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    Punk Fashion


    Basant Lok Community Centre is a shopping paradise for many in Delhi, be it college goers or school teenagers. There are many fashion outlets from where people can buy cheap as well as branded stuff. In the vicinity of the centre are two fashion outlets – Punk and Metal – catering to the needs of a niche segment who want their attitudes to be spoken by the clothes they wear. Punk has another outlet in Centre Stage mall, Noida, while Metal also has another one in Saket community centre. The outlets offer a range of fashionwear to a chunk of people who want to sport a rugged and hip-hop look. The punk fashion started in the 1970s, which went well with the rock music and various rock bands prevalent at the time, and remains a hit in 2007 as well.

    Neha Chhetri disseminates the fashion idiom that makes Metal and Punk, well, different.

    Punk as a style originated in London in the 1970s, set in motion by Vivienne Westwood, a fashion designer, and her partner Malcolm McLaren, who was manager of the punk rock band Sex Pistols. Together they opened a store called SEX, which became a major hit with rock lovers. The fashion was all about r ipped jeans, torn t-shirts, scrappy haircuts and worn and torn leather jackets.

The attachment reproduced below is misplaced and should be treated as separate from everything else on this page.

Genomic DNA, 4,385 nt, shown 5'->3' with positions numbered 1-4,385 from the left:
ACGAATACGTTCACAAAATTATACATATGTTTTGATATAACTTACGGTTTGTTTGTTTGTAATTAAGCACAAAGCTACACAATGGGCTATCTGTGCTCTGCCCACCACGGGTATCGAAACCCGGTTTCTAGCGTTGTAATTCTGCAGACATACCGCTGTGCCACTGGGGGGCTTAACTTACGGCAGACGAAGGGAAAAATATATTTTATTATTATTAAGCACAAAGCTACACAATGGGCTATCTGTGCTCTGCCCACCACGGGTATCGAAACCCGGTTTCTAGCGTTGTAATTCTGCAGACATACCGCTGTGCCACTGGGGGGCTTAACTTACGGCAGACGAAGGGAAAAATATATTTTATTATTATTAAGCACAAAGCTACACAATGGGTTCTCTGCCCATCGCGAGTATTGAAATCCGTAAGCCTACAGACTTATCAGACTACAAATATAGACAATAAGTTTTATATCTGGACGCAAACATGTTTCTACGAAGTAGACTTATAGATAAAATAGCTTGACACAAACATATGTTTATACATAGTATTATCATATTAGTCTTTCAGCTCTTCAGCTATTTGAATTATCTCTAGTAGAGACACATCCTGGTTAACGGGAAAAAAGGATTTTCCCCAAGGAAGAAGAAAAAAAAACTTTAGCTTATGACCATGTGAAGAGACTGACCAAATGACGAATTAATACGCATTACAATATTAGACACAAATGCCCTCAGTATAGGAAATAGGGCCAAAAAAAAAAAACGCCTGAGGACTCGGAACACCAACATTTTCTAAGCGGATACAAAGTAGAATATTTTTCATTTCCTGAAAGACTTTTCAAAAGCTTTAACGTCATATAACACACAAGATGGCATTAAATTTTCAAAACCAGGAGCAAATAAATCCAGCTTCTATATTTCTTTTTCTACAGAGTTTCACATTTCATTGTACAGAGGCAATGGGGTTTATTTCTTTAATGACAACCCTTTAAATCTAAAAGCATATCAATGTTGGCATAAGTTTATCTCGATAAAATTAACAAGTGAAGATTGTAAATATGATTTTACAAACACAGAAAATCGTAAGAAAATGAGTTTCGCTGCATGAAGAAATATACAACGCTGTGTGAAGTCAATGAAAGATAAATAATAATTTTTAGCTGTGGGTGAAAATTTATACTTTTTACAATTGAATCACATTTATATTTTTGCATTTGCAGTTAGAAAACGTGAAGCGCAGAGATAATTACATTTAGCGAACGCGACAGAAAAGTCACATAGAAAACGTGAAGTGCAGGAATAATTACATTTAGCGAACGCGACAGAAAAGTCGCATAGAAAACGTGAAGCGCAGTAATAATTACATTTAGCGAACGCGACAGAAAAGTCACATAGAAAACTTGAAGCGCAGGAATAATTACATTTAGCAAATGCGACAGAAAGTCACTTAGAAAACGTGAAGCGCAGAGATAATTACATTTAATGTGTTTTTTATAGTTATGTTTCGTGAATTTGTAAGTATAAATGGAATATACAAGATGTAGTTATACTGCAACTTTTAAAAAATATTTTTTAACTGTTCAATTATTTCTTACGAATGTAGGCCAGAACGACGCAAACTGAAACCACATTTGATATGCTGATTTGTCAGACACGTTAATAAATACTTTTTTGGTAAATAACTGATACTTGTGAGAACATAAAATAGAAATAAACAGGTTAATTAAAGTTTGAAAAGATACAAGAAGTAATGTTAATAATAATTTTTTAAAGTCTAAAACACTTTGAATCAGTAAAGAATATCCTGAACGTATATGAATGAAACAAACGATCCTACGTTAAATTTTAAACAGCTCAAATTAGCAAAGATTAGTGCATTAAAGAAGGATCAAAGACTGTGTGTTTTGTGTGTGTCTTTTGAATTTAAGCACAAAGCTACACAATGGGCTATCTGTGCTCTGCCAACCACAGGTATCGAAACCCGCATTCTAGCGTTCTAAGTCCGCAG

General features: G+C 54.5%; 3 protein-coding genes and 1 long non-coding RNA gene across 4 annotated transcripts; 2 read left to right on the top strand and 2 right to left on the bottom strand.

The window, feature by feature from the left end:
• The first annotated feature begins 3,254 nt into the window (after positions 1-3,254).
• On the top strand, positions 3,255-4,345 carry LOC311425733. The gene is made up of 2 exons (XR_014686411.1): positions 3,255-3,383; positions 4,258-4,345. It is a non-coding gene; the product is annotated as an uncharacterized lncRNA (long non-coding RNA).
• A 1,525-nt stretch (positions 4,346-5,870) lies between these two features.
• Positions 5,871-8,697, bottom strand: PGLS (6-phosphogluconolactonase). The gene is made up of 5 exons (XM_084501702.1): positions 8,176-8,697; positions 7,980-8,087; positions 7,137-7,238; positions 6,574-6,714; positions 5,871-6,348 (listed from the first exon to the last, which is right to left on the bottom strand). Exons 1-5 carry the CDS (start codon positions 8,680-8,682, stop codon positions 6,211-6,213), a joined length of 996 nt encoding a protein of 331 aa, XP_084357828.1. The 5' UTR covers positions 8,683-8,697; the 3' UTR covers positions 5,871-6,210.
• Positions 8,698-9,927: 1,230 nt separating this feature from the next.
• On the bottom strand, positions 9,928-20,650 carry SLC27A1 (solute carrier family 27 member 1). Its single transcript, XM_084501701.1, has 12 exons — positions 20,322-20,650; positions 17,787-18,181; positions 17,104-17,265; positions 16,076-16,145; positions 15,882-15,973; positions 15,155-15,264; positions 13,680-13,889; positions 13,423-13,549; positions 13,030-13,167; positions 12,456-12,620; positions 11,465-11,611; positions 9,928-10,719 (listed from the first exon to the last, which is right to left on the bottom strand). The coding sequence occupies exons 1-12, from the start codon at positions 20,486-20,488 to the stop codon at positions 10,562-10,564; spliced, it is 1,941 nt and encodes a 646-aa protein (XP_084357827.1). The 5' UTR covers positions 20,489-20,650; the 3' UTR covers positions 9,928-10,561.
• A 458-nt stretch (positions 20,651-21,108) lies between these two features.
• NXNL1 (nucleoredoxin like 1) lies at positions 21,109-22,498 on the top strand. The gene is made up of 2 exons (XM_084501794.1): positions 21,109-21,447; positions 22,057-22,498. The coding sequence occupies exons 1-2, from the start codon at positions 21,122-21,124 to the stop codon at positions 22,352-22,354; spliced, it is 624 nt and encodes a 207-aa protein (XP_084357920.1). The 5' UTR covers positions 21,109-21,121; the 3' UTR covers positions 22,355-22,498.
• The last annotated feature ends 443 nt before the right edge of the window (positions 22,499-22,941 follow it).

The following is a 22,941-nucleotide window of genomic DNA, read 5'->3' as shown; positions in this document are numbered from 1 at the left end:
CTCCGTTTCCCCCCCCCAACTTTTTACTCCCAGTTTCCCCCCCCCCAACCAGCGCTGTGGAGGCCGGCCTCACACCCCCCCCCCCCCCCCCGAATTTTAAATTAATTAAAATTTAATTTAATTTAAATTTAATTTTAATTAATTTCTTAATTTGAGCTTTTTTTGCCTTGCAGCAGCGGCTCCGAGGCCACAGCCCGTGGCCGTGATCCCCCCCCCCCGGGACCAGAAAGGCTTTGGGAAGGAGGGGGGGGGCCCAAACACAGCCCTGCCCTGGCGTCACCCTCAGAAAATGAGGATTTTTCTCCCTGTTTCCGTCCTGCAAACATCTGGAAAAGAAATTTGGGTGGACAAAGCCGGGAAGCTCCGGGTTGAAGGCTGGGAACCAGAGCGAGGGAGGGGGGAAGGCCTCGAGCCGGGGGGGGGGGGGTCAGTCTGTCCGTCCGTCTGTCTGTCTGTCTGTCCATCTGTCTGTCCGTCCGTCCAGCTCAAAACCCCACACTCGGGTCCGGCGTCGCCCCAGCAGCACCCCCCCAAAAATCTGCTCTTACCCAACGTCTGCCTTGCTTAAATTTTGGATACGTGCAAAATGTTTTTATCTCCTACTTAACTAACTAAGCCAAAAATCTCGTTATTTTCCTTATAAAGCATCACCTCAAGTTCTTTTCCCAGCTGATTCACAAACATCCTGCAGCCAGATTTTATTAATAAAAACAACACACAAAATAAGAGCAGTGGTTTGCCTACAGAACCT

Punk is as punk does

    Not everything has changed in 2007. In India, the youth today prefer funky clothes and the urban look, which evokes the retro flavour of the 70s and also helps them achieve a differentiation from Levi’s, Pepe and United Colors of Benetton. The outlets Punk and Metal cater to the needs of these people. However, though they cater to the same segment, they diverge along certain parameters like the clothes, the price range, and the accessories.